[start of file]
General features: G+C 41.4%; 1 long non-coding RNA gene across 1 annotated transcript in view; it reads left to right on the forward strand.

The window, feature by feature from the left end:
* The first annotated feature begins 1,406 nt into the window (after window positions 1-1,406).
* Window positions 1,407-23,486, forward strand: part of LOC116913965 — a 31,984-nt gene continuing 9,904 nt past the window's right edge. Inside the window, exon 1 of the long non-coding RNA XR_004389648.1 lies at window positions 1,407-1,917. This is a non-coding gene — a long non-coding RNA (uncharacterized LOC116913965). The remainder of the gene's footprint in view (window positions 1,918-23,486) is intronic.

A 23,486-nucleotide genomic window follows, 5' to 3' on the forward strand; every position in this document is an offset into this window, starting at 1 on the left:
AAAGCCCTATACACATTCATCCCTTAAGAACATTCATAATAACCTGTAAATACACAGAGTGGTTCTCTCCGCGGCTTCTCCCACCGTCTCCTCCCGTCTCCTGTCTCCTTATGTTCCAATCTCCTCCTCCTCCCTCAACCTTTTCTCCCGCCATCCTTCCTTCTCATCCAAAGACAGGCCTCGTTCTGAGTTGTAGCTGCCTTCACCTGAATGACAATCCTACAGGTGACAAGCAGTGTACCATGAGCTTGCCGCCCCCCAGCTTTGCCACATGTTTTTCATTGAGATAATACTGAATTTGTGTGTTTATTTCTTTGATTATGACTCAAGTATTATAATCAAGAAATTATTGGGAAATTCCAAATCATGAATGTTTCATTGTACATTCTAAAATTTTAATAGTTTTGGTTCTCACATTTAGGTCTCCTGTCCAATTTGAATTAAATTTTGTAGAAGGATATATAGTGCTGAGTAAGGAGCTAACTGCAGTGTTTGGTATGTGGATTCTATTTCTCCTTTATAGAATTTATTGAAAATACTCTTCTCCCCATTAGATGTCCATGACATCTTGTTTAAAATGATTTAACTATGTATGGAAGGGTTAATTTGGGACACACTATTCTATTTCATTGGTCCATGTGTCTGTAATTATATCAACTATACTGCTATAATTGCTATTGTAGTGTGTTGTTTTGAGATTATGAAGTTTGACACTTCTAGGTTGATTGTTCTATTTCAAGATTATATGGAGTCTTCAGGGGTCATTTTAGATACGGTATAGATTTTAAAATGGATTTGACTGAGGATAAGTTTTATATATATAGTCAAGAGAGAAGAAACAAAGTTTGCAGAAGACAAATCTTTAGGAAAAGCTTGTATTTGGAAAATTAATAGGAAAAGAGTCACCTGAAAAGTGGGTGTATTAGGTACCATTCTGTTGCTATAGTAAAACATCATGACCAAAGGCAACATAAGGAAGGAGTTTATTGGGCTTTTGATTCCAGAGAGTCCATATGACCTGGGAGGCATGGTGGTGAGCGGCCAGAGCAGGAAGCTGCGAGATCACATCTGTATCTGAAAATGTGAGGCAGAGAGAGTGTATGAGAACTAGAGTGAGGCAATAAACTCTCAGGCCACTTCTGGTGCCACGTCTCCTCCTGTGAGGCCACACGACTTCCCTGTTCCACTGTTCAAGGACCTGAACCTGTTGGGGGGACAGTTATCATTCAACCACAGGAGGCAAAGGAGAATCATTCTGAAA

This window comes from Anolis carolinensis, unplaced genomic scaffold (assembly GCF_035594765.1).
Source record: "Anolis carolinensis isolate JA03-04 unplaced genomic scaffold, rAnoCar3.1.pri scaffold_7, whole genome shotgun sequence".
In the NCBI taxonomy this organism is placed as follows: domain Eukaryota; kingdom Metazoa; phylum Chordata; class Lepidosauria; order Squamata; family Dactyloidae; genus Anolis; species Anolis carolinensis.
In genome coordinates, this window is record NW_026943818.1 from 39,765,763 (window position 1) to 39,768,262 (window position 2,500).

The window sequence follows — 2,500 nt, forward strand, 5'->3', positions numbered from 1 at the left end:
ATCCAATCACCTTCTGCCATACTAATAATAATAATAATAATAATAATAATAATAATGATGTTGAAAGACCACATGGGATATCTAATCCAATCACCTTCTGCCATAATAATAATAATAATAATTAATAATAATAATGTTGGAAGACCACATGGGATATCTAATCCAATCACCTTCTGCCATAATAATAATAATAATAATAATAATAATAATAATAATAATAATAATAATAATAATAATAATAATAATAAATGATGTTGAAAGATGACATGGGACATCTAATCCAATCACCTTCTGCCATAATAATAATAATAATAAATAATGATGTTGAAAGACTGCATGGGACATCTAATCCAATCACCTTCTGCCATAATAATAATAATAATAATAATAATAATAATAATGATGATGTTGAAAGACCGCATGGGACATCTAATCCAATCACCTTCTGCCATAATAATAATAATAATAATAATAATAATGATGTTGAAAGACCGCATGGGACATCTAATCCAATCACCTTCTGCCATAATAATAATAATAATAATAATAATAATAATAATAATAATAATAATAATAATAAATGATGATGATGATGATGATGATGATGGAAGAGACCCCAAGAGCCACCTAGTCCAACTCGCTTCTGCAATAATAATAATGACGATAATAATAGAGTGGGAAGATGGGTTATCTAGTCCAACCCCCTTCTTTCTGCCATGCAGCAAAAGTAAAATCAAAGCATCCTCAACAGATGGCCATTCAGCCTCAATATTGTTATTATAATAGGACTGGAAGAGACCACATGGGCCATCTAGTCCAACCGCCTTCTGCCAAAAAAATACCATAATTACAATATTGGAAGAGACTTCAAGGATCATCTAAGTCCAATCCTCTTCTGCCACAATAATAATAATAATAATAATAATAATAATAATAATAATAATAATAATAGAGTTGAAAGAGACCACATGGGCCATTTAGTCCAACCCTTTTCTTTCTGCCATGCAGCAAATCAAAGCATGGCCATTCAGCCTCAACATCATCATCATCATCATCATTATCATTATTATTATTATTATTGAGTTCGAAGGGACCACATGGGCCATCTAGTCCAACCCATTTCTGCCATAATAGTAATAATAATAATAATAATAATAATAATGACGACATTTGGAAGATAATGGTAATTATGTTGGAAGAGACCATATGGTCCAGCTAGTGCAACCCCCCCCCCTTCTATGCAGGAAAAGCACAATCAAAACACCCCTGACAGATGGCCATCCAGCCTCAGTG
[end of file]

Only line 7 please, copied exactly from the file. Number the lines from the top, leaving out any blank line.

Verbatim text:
This window comes from Anolis carolinensis, unplaced genomic scaffold (assembly GCF_035594765.1).